Labor Day: Does America Need A Second Bill of Rights?

For large numbers of Americans the economic situation today is worse than at any time since the Great Depression. Unemployment is high and benefits are disappearing. Income is 5 percent less than in 1999. The traditional storehouses of wealth and financial security have eroded as home values have fallen and pension savings pay little more than 0 percent interest.

“The number of people in poverty in 2009 is the largest number in the 51 years for which poverty estimates are available,” according to the Census Bureau.

Few examples better illustrate the changing times we face then the death of Kyle Willis. Mr. Willis, age 24, died from a tooth infection. Why? According to WLWT-TV in Cincinnati, the unemployed and uninsured father and aspiring paralegal could afford either pain medication or antibiotics — but not both. His face swollen, he got the pain medication. Meanwhile the infection spread to his brain.

In a rich country with massive investments in healthcare why should anyone have the dilemma faced by Mr. Willis?

Perhaps Mr. Willis and many other people would have better options had the country adopted the “Second Bill of Rights” proposed in 1944 by President Franklin Roosevelt.

Here’s what Roosevelt said as America fought wars in Europe and Asia:

The Second Bill of Rights

This Republic had its beginning, and grew to its present strength, under the protection of certain inalienable political rights—among them the right of free speech, free press, free worship, trial by jury, freedom from unreasonable searches and seizures. They were our rights to life and liberty.

As our nation has grown in size and stature, however—as our industrial economy expanded—these political rights proved inadequate to assure us equality in the pursuit of happiness.

We have come to a clear realization of the fact that true individual freedom cannot exist without economic security and independence. “Necessitous men are not free men.” People who are hungry and out of a job are the stuff of which dictatorships are made.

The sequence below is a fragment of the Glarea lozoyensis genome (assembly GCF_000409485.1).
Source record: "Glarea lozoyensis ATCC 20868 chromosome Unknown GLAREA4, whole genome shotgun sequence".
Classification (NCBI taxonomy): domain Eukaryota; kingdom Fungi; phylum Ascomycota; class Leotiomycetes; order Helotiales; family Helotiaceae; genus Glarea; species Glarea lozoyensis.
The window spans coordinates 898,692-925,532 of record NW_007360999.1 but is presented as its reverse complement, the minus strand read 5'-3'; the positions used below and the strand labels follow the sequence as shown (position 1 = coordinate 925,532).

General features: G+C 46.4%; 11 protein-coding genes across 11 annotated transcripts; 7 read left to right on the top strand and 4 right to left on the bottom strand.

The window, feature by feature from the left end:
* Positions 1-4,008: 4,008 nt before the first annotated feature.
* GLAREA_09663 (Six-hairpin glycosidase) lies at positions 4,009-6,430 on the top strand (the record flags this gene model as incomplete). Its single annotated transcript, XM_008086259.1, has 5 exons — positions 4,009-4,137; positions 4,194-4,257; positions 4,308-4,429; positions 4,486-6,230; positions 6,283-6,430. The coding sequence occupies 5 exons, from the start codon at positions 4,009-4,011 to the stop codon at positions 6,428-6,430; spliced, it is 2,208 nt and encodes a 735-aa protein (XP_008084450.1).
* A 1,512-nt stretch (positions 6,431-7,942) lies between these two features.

In our day these economic truths have become accepted as self-evident. We have accepted, so to speak, a second Bill of Rights under which a new basis of security and prosperity can be established for all—regardless of station, race, or creed.

Among these are:

  • The right to a useful and remunerative job in the industries or shops or farms or mines of the nation;
  • The right to earn enough to provide adequate food and clothing and recreation;
  • The right of every farmer to raise and sell his products at a return which will give him and his family a decent living;
  • The right of every businessman, large and small, to trade in an atmosphere of freedom from unfair competition and domination by monopolies at home or abroad;
  • The right of every family to a decent home;
  • The right to adequate medical care and the opportunity to achieve and enjoy good health;
  • The right to adequate protection from the economic fears of old age, sickness, accident, and unemployment;
  • The right to a good education.

All of these rights spell security. And after this war is won we must be prepared to move forward, in the implementation of these rights, to new goals of human happiness and well-being.

America’s own rightful place in the world depends in large part upon how fully these and similar rights have been carried into practice for all our citizens.

For unless there is security here at home there cannot be lasting peace in the world.

Some will say that what Roosevelt proposed was simply a form of socialism or an outmoded notion of altruism the country can ill-afford, but you have to wonder what the daughter left behind by Mr. Willis will think when she grows up. Is the cost of treating a toothache really worth the loss of a parent?

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